EIB Cyprus study highlights barriers to business investment and mixed investment ahead of Nicosia economic conference
- Release date: 30 May 2018
- Reference: 2018-132-EN
Tomorrow the European Investment Bank (EIB) will publish the Cyprus findings of a pan-European investment survey and host a major economic conference in Nicosia, in cooperation with the Nicosia Chamber of Commerce and Industry.
Over the last decade the European Investment Bank has provided EUR 2.7 billion for long-term investment in education, energy, transport and water infrastructure and small business lending with leading local banks. The EIB is the world’s largest international public bank and supported business and infrastructure investment in Cyprus since 1981.
Harris Georgiades, Minister of Finance of the Republic of Cyprus and Governor of the European Investment Bank will provide the keynote address and more than 200 business leaders, government officials, policy makers, economists and academics will attend the European Investment Bank’s first ever investment finance conference in Cyprus.
“Across Europe investment barriers are preventing small businesses from reaching their full potential and identifying and tackling specific investment barriers is crucial to unlock economic growth and job creation. The 2017 EIB Investment Report highlights the key impact of investment uncertainty and energy costs in Cyprus. This week’s Nicosia conference provides a valuable opportunity to discuss successful lessons from elsewhere in Europe and how best to focus future EIB engagement in Cyprus.” said Jonathan Taylor, European Investment Bank Vice President responsible for lending operations in Cyprus.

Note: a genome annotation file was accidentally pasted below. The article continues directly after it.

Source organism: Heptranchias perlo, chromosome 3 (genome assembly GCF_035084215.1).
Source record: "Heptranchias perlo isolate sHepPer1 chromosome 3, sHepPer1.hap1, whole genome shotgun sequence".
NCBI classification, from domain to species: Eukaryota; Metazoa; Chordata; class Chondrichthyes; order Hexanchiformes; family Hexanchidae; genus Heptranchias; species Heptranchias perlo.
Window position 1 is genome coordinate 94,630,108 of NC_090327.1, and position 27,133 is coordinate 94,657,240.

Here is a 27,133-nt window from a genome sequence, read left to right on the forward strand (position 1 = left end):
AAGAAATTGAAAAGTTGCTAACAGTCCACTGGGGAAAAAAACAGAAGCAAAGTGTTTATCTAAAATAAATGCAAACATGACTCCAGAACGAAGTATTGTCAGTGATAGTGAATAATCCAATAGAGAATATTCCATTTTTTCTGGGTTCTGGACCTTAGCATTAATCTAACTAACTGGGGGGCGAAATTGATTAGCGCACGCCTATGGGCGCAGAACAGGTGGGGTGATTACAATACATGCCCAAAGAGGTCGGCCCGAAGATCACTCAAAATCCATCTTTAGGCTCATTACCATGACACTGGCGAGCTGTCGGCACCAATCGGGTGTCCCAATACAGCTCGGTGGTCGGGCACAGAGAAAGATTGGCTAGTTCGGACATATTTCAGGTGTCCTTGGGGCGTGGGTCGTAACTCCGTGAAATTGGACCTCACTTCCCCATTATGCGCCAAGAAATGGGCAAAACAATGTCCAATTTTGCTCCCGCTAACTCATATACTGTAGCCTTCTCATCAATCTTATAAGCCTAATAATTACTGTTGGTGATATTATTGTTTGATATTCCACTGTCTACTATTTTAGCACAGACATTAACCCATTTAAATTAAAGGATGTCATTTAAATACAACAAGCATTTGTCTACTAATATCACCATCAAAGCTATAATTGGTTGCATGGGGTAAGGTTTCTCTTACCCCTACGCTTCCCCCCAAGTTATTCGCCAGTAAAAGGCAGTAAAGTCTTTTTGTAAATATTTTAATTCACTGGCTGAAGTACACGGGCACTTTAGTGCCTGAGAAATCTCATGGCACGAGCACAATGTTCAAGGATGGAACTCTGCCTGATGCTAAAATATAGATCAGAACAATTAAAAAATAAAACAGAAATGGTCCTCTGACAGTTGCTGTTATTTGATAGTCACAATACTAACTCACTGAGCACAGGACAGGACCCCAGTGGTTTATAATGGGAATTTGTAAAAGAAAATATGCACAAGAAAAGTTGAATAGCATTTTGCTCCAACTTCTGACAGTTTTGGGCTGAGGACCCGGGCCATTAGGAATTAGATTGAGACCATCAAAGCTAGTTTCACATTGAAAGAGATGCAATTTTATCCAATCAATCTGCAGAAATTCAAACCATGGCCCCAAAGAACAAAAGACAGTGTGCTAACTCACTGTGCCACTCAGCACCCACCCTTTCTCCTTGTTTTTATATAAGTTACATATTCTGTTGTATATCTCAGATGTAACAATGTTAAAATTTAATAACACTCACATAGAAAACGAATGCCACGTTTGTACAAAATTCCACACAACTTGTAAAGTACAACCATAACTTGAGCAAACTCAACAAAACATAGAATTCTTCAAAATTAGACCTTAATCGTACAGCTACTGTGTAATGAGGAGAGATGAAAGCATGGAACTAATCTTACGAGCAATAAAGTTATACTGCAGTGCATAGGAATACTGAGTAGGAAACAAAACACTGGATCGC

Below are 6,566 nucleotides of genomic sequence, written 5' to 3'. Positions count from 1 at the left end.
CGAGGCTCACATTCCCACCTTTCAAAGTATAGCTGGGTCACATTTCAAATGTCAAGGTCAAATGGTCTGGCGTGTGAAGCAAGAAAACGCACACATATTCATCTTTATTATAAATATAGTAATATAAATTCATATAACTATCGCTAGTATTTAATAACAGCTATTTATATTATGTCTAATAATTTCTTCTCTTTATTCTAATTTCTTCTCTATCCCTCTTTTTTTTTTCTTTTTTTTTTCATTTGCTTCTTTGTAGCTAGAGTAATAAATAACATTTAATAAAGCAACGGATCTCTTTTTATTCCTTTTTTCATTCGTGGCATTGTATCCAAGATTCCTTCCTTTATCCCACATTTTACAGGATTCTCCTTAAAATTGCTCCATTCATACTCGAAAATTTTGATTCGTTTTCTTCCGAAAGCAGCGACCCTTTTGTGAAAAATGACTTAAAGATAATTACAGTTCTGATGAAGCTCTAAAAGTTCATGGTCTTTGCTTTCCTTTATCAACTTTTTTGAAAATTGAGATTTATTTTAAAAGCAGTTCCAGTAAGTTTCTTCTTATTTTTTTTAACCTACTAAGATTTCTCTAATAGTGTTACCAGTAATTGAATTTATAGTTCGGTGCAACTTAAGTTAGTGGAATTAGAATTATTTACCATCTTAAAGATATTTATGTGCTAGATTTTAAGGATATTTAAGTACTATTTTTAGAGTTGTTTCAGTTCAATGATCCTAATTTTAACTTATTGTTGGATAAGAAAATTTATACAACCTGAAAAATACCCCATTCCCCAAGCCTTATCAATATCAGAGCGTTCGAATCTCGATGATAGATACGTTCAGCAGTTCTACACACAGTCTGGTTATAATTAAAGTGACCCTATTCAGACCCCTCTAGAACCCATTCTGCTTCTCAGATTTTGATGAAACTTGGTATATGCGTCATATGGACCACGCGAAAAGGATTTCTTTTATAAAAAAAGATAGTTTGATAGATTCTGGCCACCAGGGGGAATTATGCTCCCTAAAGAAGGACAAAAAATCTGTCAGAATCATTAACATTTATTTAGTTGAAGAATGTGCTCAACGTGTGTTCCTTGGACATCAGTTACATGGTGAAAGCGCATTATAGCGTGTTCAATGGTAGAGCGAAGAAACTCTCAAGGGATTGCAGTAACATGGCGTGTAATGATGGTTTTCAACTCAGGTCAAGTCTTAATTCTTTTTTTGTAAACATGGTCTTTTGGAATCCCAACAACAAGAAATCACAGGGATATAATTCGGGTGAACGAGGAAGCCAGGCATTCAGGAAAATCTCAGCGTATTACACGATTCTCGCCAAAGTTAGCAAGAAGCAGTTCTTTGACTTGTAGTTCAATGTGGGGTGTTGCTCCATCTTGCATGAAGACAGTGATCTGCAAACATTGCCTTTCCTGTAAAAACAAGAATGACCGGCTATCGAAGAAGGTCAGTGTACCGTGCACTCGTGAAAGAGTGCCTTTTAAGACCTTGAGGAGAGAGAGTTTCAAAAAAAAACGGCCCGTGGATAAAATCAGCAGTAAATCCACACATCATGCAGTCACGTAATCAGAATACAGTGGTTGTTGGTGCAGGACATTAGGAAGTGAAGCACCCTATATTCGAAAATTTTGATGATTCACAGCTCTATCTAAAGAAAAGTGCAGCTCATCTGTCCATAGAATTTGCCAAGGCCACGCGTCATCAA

“Small businesses are the driving force in the Cypriot economy and encouraging investment is crucial for the country. The European Investment Bank has a unique experience helping companies across Europe to invest, alongside a strong track record of supporting both infrastructure in Cyprus and improving access to finance by Cypriot firms in partnership with local banks. This week’s timely conference will bring together economic actors and the Cypriot business community and identify key issues essential for future economic and employment growth”, said the Director of the Chamber, Mr. Socrates Heracleous.
Cyprus through the lens of the EIB Investment Survey
In Cyprus, the 2017 EIB Investment Survey examined investment by 150 firms and identified a marked improvement in access to external financing. Only 6% of firms surveyed were “financially constrained”, which is slightly under the EU average.
“While investment slowly recovers, there is still evidence of 20% of firms having no investment plans for the next 3 years, as a sign of some remaining legacy and need of transformation.
Uncertainty, energy costs business regulations and availability of skills are major impediments to investment. Availability of finance is an issue for some firms in some sectors, with cost and collateral requirement being main impediments.” highlighted, Debora Revoltella, Director of Economics at the European Investment Bank.
Investment by companies in Cyprus increased in the last 12 months. Approximately 79% of the firms surveyed in Cyprus invested in the last financial year, modestly below the EU average but higher than last year’s result in Cyprus (73%). Investment intensity, investment per employee, has also increased modestly and this positive outlook is expected to continue overall.
Firms in the services sector are the most optimistic, where a large share of firms expected 2017 investment to be below that in 2016. However, 28% of firms in Cyprus reported investing too little over the last three years, well above the EU average of 15%.
Barriers to investment in Cyprus
Future uncertainty and high energy costs remain the most commonly cited perceived barriers to long-term investment (90% and 89% of the firms reported these obstacles, respectively). Public investment in hospital/care infrastructure was also a notable priority for firms in Cyprus, while the particular figure is above the levels reported in any other EU country. Going forward, dealing with the obstacles affecting the country’s long-term competitiveness, including the adoption of innovations, will be key for Cypriot corporates.